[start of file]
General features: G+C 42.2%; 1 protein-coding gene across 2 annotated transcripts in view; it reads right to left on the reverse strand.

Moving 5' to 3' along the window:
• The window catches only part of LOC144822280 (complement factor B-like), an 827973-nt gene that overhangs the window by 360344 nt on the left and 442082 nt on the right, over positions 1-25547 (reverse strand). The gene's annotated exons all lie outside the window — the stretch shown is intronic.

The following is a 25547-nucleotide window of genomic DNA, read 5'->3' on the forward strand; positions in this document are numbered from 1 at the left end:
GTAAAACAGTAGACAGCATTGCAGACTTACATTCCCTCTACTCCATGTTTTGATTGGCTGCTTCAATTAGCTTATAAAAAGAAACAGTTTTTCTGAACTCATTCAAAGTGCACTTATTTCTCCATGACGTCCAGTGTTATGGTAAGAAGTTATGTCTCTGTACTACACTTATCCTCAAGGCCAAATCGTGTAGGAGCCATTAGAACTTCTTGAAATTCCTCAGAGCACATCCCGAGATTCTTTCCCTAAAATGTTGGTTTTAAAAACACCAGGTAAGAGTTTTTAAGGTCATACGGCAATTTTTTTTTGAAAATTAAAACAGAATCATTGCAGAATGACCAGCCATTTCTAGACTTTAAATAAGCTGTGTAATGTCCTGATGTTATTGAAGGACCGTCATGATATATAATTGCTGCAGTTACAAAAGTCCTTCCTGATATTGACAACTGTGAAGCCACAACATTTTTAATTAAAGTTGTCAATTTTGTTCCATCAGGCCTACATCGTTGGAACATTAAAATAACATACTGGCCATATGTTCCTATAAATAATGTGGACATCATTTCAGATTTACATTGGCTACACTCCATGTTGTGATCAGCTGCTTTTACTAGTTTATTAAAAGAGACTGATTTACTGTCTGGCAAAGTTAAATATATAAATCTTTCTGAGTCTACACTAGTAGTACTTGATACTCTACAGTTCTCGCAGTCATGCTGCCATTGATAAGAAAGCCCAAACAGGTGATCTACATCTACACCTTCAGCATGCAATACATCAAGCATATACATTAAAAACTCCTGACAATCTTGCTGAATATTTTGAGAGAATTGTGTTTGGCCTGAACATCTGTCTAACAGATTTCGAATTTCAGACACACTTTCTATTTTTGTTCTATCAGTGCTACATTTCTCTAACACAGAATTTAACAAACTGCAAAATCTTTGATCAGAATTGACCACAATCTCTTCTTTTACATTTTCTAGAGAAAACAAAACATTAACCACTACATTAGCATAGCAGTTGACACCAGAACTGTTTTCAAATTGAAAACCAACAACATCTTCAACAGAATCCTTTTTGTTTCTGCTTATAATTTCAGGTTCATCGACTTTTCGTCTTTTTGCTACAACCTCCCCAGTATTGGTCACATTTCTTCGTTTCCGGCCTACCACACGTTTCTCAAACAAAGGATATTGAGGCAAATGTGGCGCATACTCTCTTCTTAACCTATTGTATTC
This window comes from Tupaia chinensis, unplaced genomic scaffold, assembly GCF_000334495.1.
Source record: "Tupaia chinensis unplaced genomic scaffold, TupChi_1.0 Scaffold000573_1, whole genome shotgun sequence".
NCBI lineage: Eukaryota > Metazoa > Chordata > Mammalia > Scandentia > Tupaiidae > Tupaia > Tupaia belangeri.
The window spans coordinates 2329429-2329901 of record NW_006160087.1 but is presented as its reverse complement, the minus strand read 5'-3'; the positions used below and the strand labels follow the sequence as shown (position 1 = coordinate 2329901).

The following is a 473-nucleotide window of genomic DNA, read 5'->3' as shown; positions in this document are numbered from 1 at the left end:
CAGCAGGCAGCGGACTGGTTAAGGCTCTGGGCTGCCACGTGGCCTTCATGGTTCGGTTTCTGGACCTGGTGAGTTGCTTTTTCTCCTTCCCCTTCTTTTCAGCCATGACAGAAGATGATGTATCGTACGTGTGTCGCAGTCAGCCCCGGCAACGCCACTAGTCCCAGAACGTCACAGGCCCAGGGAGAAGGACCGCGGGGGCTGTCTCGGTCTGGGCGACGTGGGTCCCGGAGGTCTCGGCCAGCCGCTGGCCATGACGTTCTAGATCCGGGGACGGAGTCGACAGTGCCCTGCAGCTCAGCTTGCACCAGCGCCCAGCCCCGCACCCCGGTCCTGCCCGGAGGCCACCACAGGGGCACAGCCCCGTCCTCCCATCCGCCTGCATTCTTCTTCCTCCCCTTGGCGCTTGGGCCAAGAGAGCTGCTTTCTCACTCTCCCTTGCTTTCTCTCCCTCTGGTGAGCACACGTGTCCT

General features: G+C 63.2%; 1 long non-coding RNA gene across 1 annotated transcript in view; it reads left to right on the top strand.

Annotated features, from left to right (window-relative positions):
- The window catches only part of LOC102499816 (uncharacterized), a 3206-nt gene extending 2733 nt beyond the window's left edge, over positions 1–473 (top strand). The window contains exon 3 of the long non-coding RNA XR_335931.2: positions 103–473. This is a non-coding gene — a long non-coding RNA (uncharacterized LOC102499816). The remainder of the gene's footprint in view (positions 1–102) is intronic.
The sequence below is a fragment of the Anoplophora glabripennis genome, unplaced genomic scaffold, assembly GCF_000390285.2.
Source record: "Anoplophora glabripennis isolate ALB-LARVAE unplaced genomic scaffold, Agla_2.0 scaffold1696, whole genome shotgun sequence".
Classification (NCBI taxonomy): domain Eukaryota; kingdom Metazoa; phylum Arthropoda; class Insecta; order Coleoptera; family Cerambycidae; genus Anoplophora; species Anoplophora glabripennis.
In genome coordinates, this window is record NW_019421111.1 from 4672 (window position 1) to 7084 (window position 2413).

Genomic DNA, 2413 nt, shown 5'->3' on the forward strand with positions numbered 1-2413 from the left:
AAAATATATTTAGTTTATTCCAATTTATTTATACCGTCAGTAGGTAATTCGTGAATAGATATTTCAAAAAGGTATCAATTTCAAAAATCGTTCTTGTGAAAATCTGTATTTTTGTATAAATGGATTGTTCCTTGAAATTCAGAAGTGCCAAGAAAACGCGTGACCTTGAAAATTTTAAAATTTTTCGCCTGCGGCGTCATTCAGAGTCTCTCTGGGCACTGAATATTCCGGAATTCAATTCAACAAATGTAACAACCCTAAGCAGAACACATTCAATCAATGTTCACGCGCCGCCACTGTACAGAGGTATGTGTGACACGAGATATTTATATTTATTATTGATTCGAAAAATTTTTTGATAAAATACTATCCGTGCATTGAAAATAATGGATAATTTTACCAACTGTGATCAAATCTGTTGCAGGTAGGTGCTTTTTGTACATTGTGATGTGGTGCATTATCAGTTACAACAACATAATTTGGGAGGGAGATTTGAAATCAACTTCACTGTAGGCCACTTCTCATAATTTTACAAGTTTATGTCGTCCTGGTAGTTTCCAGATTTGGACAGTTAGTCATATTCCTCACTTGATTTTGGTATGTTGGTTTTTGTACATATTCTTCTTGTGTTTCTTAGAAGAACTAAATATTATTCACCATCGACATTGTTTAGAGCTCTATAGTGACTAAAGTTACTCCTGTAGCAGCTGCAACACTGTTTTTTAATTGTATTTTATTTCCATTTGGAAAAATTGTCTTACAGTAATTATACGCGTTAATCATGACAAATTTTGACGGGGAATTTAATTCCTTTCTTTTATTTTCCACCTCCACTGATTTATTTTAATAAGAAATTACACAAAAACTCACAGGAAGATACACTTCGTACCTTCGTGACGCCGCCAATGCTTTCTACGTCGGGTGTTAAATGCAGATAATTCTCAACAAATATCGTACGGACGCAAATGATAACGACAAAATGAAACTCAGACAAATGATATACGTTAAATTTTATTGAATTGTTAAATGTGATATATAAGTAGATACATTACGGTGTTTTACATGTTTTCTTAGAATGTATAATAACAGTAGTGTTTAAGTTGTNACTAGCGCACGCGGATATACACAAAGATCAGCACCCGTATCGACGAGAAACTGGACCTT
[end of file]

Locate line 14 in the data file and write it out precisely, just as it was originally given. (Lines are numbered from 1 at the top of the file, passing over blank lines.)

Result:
- The window catches only part of LOC102499816 (uncharacterized), a 3206-nt gene extending 2733 nt beyond the window's left edge, over positions 1–473 (top strand). The window contains exon 3 of the long non-coding RNA XR_335931.2: positions 103–473. This is a non-coding gene — a long non-coding RNA (uncharacterized LOC102499816). The remainder of the gene's footprint in view (positions 1–102) is intronic.